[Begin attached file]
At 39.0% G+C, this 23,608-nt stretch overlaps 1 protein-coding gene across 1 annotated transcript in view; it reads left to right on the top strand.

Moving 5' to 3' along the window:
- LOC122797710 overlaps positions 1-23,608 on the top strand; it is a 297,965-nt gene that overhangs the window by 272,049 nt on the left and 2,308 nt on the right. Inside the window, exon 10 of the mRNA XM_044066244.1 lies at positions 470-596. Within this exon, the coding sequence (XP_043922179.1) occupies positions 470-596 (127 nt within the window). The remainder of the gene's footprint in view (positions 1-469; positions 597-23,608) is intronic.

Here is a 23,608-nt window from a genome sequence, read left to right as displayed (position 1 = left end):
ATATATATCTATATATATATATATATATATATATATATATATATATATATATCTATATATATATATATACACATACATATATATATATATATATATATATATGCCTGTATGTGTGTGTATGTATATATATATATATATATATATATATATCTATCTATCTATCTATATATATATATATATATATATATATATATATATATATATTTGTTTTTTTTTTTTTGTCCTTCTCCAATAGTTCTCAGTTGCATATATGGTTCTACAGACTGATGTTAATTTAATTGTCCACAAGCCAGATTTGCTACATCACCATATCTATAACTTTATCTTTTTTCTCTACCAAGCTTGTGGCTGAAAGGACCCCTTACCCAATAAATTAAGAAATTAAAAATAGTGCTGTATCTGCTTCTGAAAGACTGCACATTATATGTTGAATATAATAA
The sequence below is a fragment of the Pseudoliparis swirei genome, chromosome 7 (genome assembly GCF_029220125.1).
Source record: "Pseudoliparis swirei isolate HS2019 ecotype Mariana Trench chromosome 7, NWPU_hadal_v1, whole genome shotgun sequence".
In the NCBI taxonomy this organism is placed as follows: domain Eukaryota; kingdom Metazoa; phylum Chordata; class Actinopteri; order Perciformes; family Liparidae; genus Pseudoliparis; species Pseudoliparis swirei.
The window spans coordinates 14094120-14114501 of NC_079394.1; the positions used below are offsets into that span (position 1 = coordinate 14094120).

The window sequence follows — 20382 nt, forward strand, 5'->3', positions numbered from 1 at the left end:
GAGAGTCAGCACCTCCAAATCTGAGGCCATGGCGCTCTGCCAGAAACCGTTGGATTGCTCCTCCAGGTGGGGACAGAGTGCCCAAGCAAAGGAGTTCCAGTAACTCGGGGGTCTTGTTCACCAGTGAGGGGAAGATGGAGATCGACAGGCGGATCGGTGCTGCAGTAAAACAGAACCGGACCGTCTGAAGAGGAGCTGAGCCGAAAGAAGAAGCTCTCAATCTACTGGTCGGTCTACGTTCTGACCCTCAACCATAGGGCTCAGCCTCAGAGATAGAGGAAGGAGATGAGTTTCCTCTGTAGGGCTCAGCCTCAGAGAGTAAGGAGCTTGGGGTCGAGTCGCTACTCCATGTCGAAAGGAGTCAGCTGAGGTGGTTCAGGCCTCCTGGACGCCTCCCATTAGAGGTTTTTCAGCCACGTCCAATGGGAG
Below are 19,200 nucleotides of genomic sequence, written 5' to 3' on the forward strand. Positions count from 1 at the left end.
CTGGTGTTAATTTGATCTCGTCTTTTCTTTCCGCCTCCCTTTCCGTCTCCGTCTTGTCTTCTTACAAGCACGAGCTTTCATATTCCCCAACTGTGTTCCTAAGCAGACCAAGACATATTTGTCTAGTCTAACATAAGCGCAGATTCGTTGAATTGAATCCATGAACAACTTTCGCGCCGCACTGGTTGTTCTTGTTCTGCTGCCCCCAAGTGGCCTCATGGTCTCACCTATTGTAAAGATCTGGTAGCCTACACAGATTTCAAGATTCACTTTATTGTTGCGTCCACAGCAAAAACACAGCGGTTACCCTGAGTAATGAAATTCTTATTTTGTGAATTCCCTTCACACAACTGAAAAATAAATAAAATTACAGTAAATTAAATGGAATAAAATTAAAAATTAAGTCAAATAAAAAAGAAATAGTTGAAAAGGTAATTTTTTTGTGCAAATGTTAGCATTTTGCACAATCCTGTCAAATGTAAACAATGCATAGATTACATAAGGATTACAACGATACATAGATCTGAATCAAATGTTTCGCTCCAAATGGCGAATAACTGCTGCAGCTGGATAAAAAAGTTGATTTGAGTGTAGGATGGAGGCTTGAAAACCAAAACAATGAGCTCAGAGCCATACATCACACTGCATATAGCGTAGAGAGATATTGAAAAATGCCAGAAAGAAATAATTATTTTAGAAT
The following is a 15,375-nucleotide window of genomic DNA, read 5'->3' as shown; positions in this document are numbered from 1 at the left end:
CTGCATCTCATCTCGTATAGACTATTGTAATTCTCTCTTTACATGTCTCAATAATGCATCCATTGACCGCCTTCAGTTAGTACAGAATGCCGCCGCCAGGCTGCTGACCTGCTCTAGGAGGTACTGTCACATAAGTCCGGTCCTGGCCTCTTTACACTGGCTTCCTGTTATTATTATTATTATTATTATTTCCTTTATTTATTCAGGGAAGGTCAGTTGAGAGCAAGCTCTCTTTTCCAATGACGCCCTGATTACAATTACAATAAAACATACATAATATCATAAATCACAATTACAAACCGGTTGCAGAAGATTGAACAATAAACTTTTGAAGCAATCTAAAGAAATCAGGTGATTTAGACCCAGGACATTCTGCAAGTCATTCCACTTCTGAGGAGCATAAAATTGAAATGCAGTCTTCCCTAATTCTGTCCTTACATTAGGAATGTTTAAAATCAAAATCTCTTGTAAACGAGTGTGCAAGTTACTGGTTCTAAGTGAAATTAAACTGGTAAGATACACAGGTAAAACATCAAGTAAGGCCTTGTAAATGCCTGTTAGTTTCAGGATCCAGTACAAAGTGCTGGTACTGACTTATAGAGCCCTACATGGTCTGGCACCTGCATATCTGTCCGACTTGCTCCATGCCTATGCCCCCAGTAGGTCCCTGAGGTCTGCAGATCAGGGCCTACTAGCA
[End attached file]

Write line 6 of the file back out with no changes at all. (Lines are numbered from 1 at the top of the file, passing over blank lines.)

The sequence below is a fragment of the Pseudoliparis swirei genome, chromosome 7 (genome assembly GCF_029220125.1).